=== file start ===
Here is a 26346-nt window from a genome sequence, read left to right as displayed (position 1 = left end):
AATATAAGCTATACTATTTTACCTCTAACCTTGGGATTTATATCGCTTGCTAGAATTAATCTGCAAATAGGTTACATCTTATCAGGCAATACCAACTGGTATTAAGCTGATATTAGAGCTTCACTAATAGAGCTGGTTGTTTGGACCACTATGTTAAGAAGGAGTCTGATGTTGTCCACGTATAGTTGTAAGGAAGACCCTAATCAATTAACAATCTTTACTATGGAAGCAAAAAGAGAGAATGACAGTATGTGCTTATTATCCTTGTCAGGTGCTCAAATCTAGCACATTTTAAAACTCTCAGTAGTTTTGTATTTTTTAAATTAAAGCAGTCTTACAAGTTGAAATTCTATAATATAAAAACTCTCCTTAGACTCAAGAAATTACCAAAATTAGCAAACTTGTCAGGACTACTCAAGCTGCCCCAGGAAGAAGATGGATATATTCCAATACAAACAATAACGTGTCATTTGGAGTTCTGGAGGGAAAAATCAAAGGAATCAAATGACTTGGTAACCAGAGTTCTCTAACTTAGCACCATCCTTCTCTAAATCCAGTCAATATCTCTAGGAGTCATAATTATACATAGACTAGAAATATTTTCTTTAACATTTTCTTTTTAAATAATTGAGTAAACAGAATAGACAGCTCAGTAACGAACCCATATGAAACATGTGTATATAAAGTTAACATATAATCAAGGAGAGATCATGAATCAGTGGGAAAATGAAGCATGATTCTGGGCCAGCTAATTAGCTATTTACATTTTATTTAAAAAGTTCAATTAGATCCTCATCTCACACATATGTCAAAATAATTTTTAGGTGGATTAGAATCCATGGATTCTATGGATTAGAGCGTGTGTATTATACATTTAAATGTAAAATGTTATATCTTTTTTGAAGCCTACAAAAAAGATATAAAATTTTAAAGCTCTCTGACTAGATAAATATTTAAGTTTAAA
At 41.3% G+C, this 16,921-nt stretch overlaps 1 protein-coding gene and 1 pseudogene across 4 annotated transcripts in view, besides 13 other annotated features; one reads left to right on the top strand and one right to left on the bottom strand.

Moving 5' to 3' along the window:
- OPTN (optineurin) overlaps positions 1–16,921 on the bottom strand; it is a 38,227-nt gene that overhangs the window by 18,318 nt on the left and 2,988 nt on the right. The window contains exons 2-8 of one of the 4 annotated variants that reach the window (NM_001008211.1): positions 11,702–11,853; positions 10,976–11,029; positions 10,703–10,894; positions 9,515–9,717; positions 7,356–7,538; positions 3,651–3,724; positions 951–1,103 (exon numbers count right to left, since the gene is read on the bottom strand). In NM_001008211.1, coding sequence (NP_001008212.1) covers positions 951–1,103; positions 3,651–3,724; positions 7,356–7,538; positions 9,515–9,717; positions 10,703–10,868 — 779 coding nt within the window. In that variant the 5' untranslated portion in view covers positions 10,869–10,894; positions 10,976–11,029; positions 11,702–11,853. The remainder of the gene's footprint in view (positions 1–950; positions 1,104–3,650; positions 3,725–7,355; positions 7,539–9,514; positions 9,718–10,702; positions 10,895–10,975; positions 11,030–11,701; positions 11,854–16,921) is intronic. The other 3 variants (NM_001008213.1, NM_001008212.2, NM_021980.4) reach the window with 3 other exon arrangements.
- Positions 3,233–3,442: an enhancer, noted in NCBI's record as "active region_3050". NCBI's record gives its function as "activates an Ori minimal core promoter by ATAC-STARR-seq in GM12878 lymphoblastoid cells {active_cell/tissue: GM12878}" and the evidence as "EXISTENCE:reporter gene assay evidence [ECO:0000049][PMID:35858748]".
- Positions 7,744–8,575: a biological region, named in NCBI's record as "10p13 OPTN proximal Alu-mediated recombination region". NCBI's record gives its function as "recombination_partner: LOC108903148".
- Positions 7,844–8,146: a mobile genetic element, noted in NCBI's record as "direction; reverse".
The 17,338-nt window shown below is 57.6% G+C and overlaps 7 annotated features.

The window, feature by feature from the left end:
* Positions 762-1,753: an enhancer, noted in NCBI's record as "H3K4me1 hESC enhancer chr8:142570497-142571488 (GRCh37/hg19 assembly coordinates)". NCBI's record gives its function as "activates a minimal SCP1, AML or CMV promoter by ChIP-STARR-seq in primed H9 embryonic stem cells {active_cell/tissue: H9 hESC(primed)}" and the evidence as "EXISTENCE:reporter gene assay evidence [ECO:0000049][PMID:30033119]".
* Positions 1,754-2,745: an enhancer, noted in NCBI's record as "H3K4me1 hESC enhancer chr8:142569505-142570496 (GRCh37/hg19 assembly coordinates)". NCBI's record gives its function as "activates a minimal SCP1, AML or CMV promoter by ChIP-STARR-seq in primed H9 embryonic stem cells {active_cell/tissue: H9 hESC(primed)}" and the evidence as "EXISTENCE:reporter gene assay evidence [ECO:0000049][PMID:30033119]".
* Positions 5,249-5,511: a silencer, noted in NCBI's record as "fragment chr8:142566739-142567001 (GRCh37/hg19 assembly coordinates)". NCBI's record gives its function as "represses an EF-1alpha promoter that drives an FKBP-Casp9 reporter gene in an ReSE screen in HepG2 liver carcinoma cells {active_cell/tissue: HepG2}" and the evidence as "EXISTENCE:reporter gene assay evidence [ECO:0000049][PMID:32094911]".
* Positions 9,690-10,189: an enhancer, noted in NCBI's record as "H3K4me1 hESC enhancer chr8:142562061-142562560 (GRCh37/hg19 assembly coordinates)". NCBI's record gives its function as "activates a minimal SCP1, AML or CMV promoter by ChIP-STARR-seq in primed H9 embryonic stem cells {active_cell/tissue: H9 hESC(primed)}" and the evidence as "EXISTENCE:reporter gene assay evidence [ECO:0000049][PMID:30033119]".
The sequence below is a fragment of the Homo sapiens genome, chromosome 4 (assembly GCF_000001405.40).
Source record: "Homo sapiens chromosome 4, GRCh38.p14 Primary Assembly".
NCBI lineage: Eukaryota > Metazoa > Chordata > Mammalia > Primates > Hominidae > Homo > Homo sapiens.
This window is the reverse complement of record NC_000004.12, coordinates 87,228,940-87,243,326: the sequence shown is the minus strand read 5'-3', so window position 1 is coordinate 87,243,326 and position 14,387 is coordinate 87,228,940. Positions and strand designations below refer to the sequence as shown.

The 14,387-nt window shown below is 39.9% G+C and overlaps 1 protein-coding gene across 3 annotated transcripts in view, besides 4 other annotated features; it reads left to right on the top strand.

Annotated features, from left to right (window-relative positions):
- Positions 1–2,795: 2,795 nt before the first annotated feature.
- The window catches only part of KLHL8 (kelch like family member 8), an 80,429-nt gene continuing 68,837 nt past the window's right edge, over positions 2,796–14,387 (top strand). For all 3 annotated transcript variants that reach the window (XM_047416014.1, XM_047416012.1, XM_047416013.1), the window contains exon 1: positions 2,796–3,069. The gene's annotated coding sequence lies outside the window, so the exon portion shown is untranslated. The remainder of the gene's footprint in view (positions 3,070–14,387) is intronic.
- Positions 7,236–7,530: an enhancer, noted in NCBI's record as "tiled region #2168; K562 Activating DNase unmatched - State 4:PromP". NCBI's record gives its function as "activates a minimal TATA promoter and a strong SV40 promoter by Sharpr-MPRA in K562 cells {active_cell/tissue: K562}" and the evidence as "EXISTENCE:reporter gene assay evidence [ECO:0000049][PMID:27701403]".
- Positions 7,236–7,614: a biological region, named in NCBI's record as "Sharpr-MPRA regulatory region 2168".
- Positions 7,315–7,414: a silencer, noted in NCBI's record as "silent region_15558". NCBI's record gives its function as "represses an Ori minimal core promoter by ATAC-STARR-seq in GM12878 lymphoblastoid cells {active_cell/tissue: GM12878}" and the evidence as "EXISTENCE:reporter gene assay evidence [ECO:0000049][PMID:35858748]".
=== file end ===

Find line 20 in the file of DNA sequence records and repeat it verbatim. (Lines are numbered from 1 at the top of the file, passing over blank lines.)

Annotated features, from left to right (window-relative positions):